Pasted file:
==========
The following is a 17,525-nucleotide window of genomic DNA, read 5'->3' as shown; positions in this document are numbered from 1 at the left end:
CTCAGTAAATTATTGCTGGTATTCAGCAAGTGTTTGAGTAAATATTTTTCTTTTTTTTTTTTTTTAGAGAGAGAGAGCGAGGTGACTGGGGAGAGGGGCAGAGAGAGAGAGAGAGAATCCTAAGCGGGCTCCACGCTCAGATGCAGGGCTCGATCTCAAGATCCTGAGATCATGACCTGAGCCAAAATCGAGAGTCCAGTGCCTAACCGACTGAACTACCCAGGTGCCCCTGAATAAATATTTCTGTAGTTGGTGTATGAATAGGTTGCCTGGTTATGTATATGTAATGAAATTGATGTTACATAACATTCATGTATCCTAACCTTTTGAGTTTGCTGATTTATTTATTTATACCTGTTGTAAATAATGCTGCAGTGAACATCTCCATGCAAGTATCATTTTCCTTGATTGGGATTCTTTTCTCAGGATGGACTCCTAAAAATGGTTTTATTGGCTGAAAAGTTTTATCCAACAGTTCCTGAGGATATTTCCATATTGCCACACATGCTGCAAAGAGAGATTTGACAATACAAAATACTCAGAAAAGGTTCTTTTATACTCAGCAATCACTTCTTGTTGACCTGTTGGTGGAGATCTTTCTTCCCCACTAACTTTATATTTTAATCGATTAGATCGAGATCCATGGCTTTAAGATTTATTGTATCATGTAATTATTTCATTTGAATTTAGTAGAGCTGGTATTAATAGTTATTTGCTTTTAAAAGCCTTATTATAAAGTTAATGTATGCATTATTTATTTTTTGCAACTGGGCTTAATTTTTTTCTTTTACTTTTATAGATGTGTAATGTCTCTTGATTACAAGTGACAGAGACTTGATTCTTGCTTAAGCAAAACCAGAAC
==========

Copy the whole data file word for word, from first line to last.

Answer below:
The following is a 17,525-nucleotide window of genomic DNA, read 5'->3' as shown; positions in this document are numbered from 1 at the left end:
CTCAGTAAATTATTGCTGGTATTCAGCAAGTGTTTGAGTAAATATTTTTCTTTTTTTTTTTTTTTAGAGAGAGAGAGCGAGGTGACTGGGGAGAGGGGCAGAGAGAGAGAGAGAGAATCCTAAGCGGGCTCCACGCTCAGATGCAGGGCTCGATCTCAAGATCCTGAGATCATGACCTGAGCCAAAATCGAGAGTCCAGTGCCTAACCGACTGAACTACCCAGGTGCCCCTGAATAAATATTTCTGTAGTTGGTGTATGAATAGGTTGCCTGGTTATGTATATGTAATGAAATTGATGTTACATAACATTCATGTATCCTAACCTTTTGAGTTTGCTGATTTATTTATTTATACCTGTTGTAAATAATGCTGCAGTGAACATCTCCATGCAAGTATCATTTTCCTTGATTGGGATTCTTTTCTCAGGATGGACTCCTAAAAATGGTTTTATTGGCTGAAAAGTTTTATCCAACAGTTCCTGAGGATATTTCCATATTGCCACACATGCTGCAAAGAGAGATTTGACAATACAAAATACTCAGAAAAGGTTCTTTTATACTCAGCAATCACTTCTTGTTGACCTGTTGGTGGAGATCTTTCTTCCCCACTAACTTTATATTTTAATCGATTAGATCGAGATCCATGGCTTTAAGATTTATTGTATCATGTAATTATTTCATTTGAATTTAGTAGAGCTGGTATTAATAGTTATTTGCTTTTAAAAGCCTTATTATAAAGTTAATGTATGCATTATTTATTTTTTGCAACTGGGCTTAATTTTTTTCTTTTACTTTTATAGATGTGTAATGTCTCTTGATTACAAGTGACAGAGACTTGATTCTTGCTTAAGCAAAACCAGAAC